Wednesday, November 14, 2012

Writing a Code Blue--Cardiac Arrest and Resuscitation

Here's the set-up:
The character is a doctor-in-training (He has graduated from medical school, and is now doing a residency--training in Emergency Medicine).
A young man in his early thirties has coded. No sign of drugs or alcohol. Good health history. It's the third man who has come in with massive cardiac arrest with no known health problems. My doctor doesn't want the patient to die so I have him ordering them to keep doing the chest compressions (like I've seen done on TV shows). Since I am starting this mid scene, the patient has already been intubated. Eventually the doctor's supervisor talks sense into him and he calls it. I really need to know how long should the doctor do this before calling time of death.

It's fine to start mid-code with the patient intubated and during chest compressions.
To introduce a little reality, consider having your doctor administer some IV medications. Epi (epinephrine) is an easy one and most people will have heard that used in a TV cardiac arrest scene. Atropine is another. They are usually ordered in doses of ampules, as in "Give him an amp of epi!"
At some point, you may want to have the doctor defibrillate the patient, something like this:
"Charge to 300 Joules. Clear!" (this is when everyone jumps back from the bed) and have him slap the paddles on, press the button on the side of the paddle, and deliver the shock.
Consider a comment about the patient's heart rhythm. "Damn. Still V fib." (Ventricular fibrillation, a fatal rhythm.) Alternatively, it can be a "Flatline" with no rhythm at all.
Your doctor can insist they keep doing chest compressions through all this.
A respiratory therapist to “bag” the patient (use an ambu-bag) to deliver breaths through the ET tube in the throat is appropriate.
The supervising doctor may want to suggest that "The patient's heart is gone," or "It's too late," or "You've done everything possible and it's time to stop."
The duration of a true code can be minutes to nearly an hour, depending on the situation and the determination of the doctor doing the resuscitation.
Cardiac arrest occurring outside a hospital is likely to have a shorter resuscitation period after the patient arrives in the ER. If the paramedics can't resuscitate the patient in the field, it's unlikely the ER will have much better luck.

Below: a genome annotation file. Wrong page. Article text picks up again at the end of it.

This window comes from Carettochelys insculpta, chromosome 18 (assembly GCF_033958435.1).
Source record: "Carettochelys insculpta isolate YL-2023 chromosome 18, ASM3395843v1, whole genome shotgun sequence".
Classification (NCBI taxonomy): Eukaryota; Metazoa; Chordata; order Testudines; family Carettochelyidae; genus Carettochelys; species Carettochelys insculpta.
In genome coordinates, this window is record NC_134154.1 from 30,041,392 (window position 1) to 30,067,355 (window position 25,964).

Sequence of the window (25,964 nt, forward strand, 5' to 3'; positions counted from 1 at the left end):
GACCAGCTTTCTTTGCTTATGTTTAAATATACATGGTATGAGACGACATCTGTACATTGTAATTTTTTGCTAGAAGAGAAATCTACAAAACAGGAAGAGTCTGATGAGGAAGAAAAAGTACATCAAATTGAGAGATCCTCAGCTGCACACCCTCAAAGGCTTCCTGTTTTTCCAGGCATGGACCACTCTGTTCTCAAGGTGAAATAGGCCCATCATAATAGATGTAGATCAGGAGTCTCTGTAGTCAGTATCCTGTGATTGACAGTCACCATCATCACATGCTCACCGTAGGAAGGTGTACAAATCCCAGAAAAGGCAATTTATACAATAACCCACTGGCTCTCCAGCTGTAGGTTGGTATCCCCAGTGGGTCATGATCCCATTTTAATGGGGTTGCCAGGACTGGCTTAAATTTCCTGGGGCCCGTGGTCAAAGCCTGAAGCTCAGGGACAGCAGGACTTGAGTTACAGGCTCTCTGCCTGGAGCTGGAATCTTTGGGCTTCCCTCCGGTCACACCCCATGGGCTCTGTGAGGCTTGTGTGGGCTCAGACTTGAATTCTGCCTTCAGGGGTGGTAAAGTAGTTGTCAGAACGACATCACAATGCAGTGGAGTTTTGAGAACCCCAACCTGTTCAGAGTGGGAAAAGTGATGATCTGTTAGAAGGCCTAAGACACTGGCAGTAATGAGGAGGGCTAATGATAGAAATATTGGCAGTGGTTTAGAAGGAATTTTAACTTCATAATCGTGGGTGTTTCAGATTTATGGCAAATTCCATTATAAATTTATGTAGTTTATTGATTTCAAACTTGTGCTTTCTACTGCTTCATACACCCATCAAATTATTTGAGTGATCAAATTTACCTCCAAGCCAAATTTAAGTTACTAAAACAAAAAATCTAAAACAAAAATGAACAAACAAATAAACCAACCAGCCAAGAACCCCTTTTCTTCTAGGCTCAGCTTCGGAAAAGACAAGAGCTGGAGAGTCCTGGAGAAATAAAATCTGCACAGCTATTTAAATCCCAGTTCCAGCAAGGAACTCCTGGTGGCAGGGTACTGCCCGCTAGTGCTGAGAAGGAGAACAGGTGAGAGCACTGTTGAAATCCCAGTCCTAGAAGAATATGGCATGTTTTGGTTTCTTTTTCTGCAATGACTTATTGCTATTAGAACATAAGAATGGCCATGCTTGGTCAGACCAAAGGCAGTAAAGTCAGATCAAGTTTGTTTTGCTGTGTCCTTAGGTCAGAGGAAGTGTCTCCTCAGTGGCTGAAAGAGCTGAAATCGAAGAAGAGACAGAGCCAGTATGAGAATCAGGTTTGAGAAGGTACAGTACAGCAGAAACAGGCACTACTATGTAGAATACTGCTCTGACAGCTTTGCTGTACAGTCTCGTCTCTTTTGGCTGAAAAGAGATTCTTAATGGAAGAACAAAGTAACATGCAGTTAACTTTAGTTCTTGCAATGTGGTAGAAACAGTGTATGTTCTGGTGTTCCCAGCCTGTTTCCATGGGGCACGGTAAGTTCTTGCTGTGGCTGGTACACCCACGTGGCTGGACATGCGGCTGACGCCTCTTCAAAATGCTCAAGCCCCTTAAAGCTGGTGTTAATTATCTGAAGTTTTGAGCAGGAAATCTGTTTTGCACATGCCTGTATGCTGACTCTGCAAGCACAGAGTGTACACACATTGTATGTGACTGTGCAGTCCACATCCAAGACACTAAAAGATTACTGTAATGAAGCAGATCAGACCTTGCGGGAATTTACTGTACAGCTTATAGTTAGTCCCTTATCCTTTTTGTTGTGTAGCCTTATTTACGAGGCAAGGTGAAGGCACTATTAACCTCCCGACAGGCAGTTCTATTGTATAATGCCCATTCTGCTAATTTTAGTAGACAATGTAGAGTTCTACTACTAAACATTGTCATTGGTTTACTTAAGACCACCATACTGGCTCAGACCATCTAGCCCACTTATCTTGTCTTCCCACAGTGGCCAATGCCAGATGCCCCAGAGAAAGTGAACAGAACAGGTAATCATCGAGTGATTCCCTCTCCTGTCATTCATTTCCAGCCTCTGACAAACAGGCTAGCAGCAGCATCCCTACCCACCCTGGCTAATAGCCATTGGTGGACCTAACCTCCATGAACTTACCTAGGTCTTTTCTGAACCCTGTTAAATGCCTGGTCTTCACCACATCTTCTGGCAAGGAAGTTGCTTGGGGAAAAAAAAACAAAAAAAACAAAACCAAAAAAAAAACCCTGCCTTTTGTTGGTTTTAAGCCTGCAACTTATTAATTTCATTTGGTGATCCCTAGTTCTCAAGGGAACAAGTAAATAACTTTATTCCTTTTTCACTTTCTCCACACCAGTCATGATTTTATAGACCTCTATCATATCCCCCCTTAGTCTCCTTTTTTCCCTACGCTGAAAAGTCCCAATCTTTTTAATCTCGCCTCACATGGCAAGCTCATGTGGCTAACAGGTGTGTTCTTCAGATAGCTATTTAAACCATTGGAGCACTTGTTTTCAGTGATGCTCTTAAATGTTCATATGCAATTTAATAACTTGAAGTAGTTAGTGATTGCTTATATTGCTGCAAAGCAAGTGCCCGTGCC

You may want to consider a time interval of twenty to thirty minutes since the patient is young and apparently healthy, and the doctor is determined.
I hope this helps. If you have questions about the above, or have other ones that crop up, let me know.
Cheers, Kelly
Kelly has worked in the medical field for over twenty years, mainly at large medical centers. With experience in a variety of settings, chances are Kelly may have seen it.

Sometimes truth seems stranger than fiction in medicine, but accurate medicine in fiction is fabulous.
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  1. Really enjoying your med explanations!

  2. Hi, Kelly! Interesting post.

  3. Thanks, guys. It's fun writing them too.

  4. I am writing a scene in which a patient goes into cardiac arrest and eventually flatlines. Can you provide a blow by blow of the vitals? What is a bad BP level and how does that progress from caridac arrest to flatline. For example, it might start BP at 110 over 50 and then go above 180. How might a doctor or a member of the crash team say them (e.g., "BP is 180 over 50. Heart rate is 92 and climbing.") Are there other vital signs to look out for?

    1. Hello, Paco.
      Your question is up on the front page today! 2-28-13.

  5. i'm putting you on my list of go to for accurate info. i wish more writers would take the time. as a reader and editor i can tell you some write some pretty far out scenes. thank you

    1. Thank you, Larion!
      I love accuracy in medical scenes too.
      Cheers, Kelly

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